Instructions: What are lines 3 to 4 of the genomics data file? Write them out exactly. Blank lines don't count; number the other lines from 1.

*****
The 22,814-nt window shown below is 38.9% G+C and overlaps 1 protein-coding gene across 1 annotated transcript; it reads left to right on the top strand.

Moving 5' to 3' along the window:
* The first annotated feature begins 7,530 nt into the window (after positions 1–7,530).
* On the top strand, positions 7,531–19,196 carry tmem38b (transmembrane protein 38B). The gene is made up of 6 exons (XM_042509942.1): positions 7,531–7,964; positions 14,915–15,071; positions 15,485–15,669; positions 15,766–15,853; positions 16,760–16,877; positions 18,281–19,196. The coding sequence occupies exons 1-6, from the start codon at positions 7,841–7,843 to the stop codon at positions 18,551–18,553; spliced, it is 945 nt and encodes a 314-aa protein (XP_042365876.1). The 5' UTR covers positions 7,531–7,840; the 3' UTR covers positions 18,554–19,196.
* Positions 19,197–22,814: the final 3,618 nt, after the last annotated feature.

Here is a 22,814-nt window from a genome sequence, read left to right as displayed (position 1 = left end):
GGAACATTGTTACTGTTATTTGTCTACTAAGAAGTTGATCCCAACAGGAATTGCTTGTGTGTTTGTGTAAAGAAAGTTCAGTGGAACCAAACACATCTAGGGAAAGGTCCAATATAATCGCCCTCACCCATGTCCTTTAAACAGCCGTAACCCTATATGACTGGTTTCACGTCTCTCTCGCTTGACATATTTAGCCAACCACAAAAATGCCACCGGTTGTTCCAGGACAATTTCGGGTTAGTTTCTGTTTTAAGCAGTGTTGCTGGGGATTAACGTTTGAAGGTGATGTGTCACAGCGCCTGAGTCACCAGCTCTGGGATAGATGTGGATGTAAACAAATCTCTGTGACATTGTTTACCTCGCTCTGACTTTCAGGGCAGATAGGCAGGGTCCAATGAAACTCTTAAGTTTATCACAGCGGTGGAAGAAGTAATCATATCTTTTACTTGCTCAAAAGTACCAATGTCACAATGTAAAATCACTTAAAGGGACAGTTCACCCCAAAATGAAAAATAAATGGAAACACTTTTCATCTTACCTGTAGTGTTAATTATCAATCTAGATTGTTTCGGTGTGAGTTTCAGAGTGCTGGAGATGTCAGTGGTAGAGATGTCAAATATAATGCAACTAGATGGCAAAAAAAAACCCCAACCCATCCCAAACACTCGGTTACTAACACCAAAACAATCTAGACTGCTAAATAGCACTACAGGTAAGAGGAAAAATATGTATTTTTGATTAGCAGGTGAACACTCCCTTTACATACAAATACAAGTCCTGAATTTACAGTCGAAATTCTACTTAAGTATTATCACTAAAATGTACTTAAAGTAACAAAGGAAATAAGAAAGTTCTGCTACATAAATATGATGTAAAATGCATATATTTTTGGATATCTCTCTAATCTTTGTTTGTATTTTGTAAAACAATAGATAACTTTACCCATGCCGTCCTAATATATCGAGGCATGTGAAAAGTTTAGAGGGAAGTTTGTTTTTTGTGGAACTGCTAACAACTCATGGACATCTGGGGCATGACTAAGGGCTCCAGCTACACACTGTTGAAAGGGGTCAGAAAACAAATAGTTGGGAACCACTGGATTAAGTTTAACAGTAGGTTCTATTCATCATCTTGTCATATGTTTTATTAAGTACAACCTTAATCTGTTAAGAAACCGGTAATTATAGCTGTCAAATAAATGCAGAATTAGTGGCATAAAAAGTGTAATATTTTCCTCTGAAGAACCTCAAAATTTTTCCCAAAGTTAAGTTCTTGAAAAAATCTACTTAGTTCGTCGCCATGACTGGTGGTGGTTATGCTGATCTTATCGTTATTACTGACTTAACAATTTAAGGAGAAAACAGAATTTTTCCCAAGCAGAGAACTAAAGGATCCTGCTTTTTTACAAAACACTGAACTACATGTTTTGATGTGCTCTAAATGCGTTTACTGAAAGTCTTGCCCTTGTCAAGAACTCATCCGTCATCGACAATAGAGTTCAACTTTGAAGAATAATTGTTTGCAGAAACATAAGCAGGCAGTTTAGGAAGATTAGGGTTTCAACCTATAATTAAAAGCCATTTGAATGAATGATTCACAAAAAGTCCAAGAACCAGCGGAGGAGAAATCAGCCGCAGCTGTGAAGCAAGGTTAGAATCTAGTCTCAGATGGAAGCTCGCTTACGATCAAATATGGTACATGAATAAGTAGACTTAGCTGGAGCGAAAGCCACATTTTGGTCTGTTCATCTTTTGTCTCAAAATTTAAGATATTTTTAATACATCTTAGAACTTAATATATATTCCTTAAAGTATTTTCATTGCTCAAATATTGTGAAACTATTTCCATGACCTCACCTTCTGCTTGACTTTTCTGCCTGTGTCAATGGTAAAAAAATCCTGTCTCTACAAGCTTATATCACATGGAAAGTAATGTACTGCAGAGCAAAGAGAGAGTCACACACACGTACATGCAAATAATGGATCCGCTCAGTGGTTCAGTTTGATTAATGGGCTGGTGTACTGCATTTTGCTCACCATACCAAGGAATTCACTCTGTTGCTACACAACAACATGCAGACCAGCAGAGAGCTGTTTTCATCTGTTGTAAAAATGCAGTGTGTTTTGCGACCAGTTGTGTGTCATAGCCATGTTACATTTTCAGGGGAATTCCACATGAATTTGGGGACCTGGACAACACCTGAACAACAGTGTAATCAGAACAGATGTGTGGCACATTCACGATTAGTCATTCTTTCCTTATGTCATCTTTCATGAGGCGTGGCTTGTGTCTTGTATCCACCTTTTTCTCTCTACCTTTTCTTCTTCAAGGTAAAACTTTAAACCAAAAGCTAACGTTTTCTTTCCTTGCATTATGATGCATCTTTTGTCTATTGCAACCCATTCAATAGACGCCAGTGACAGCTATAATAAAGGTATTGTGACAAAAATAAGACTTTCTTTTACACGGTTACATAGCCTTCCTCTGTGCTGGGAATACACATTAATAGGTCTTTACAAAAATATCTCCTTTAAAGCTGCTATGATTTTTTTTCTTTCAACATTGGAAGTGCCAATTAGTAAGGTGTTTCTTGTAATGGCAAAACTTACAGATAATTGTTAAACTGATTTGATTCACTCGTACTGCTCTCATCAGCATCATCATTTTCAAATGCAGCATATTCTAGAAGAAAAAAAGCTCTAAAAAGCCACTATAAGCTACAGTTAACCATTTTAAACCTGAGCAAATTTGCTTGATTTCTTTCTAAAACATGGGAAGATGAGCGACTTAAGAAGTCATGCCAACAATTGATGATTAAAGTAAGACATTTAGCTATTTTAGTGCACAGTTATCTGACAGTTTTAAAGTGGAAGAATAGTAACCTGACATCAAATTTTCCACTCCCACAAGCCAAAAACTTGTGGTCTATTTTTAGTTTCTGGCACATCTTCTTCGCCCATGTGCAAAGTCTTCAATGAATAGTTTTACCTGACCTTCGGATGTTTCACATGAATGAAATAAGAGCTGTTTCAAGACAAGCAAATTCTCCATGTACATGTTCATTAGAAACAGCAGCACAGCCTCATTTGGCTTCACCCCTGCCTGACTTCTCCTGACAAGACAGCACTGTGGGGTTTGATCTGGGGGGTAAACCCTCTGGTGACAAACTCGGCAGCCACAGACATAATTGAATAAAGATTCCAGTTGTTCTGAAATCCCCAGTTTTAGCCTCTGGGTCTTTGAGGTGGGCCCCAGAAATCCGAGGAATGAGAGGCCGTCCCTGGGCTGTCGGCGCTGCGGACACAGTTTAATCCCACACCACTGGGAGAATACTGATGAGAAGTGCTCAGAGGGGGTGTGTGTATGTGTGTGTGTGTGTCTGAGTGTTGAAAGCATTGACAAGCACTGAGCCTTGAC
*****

* The first annotated feature begins 7,530 nt into the window (after positions 1–7,530).
* On the top strand, positions 7,531–19,196 carry tmem38b (transmembrane protein 38B). The gene is made up of 6 exons (XM_042509942.1): positions 7,531–7,964; positions 14,915–15,071; positions 15,485–15,669; positions 15,766–15,853; positions 16,760–16,877; positions 18,281–19,196. The coding sequence occupies exons 1-6, from the start codon at positions 7,841–7,843 to the stop codon at positions 18,551–18,553; spliced, it is 945 nt and encodes a 314-aa protein (XP_042365876.1). The 5' UTR covers positions 7,531–7,840; the 3' UTR covers positions 18,554–19,196.